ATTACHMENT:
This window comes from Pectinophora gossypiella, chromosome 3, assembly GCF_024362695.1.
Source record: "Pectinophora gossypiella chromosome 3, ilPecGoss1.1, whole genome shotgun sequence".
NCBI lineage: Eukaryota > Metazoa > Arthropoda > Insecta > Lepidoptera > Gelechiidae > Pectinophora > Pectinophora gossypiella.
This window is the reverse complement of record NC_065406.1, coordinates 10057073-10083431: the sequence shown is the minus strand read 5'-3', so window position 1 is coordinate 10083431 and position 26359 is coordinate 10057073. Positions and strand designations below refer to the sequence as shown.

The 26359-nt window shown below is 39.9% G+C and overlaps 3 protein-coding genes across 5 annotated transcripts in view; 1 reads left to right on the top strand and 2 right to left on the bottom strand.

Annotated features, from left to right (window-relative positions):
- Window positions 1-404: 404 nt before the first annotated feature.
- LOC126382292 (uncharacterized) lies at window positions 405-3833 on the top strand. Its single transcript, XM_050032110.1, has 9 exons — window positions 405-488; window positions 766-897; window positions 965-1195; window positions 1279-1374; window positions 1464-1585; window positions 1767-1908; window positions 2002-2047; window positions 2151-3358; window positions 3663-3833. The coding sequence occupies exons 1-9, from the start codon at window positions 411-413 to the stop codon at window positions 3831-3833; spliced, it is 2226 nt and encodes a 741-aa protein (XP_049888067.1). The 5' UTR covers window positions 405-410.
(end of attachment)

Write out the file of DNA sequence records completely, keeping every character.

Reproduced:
This window comes from Pectinophora gossypiella, chromosome 3, assembly GCF_024362695.1.
Source record: "Pectinophora gossypiella chromosome 3, ilPecGoss1.1, whole genome shotgun sequence".
NCBI lineage: Eukaryota > Metazoa > Arthropoda > Insecta > Lepidoptera > Gelechiidae > Pectinophora > Pectinophora gossypiella.
This window is the reverse complement of record NC_065406.1, coordinates 10057073-10083431: the sequence shown is the minus strand read 5'-3', so window position 1 is coordinate 10083431 and position 26359 is coordinate 10057073. Positions and strand designations below refer to the sequence as shown.

The 26359-nt window shown below is 39.9% G+C and overlaps 3 protein-coding genes across 5 annotated transcripts in view; 1 reads left to right on the top strand and 2 right to left on the bottom strand.

Annotated features, from left to right (window-relative positions):
- Window positions 1-404: 404 nt before the first annotated feature.
- LOC126382292 (uncharacterized) lies at window positions 405-3833 on the top strand. Its single transcript, XM_050032110.1, has 9 exons — window positions 405-488; window positions 766-897; window positions 965-1195; window positions 1279-1374; window positions 1464-1585; window positions 1767-1908; window positions 2002-2047; window positions 2151-3358; window positions 3663-3833. The coding sequence occupies exons 1-9, from the start codon at window positions 411-413 to the stop codon at window positions 3831-3833; spliced, it is 2226 nt and encodes a 741-aa protein (XP_049888067.1). The 5' UTR covers window positions 405-410.